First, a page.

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Based on the real life teenage ‘thrill killer’ Alyssa Bustamente, Shame Ryan (“Amateur Porn Star Killer”) directs “My Name is ‘A’ By Anonymous” to tell what may or may not have happened to murdered Elizabeth Olten by her neighbor Alyssa Bustamente. The story tells the story of a group of teenagers left to their own emotional devices and left to their own parentless neglect manifesting a dark world that sparks angst leading to murder.
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Shane Ryan mixes real life with an art film and the result doesn’t and won’t translate to most audiences. The non-linear story creates more confusion than clarity and being that this is one possible scenario on the murder of Elizabeth Olten, the scenario leaves more questions that perhaps vivid answers. One quality the film does do is color Alyssa Bustamente to be a thrill killer with self cutting tendencies, a dry attitude toward life, and the possibility of having a multiple personality disorder. Does this revolution around Alyssa paint a portrait that the film is more about a killer than about the victim?
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The expectation bar was set high for director/writer Shane Ryan. With the exploitations of his earlier work such as “Amateur Porn Star Killer” movies and “Warning!!! Pedophile Released,” there were hopes that this film would be more intense and graphic. Since Ryan decided to take a cheap and artistic route, the outcome will confuse, bore, and shred any bit of entertaining qualities to itty-bitty pieces.
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Marketed as being in the same vein of more infamous teen angst films such as “Kids” and “Ken Park” is very deceiving. Besides the killing, which was mostly described in sub context art form, and the implied incest-rape, also in sub context, there is really no comparison to “Kids” or “Ken Park.” Very few moments in the movie where the scene feels powerful and telling but these scenes are overpowered by lack of story telling and more of just teenage girls scenes of them brutalizing themselves and dealing with parental issue.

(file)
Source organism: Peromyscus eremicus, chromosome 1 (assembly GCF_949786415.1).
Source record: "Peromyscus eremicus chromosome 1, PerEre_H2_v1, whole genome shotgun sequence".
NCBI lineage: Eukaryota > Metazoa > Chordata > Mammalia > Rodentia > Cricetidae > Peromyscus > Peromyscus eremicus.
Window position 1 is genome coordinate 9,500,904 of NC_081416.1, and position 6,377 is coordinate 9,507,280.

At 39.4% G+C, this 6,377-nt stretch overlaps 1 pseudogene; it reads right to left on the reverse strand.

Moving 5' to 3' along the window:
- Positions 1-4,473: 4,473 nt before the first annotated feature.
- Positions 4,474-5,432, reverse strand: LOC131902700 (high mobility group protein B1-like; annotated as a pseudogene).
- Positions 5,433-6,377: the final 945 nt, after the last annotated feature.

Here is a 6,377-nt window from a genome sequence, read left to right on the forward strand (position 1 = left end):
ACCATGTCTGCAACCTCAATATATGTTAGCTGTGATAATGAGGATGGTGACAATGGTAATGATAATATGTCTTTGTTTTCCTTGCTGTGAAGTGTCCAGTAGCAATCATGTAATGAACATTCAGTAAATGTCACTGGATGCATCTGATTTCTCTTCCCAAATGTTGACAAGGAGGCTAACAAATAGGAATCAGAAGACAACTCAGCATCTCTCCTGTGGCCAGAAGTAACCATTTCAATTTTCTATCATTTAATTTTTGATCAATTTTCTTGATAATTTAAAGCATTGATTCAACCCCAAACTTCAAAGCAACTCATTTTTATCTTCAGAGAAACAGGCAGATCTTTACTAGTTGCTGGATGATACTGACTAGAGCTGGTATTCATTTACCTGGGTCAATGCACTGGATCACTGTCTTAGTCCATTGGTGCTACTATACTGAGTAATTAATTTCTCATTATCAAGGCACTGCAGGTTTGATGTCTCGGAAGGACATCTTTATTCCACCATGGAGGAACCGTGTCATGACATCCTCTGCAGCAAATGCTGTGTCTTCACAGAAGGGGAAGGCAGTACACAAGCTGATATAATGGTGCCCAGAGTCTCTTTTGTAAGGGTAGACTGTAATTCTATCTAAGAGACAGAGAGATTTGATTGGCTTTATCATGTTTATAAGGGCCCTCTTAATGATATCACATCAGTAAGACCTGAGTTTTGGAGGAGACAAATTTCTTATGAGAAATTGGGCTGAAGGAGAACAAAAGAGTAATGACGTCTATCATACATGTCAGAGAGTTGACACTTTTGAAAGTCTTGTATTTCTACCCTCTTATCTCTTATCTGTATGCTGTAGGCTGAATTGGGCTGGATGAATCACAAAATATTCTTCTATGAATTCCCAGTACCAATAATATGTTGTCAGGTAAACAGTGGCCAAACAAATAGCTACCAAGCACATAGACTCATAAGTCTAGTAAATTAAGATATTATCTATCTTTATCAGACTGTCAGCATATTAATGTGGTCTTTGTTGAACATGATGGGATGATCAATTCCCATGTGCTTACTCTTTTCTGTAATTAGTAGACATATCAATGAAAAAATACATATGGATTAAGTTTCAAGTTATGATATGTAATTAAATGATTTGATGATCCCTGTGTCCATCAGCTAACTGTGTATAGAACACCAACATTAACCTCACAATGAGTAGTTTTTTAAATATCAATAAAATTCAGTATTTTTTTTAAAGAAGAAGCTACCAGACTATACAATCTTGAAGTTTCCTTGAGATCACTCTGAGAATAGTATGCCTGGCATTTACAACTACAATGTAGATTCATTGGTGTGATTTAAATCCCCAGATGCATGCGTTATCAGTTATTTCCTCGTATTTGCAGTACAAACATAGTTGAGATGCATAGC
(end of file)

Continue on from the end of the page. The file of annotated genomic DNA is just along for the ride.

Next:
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I’m not a fan of this Wild Eye Release. I’m encouraging you, however, to try to have an open mind and give it a whirl. Ryan’s film is not for everybody and won’t be a stellar hit. “My Name Is ‘A’ By Anonymous” teases mostly in the same likes as “The Life: What’s Your Please?” teases the possibility of Denise Richards and Daryl Hannah, a pair of escorts, getting their freak on but leave the view limp all the way to the end. This film harks on that same flaws. Don’t get your hopes maxed out, but instead go into the movie, being released this Tuesday September 23rd, with a backup plan just in case of severe boredom.

Nudity Report

Alex Damiano – Topless

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http://youtu.be/a1GyyoiXVew%5D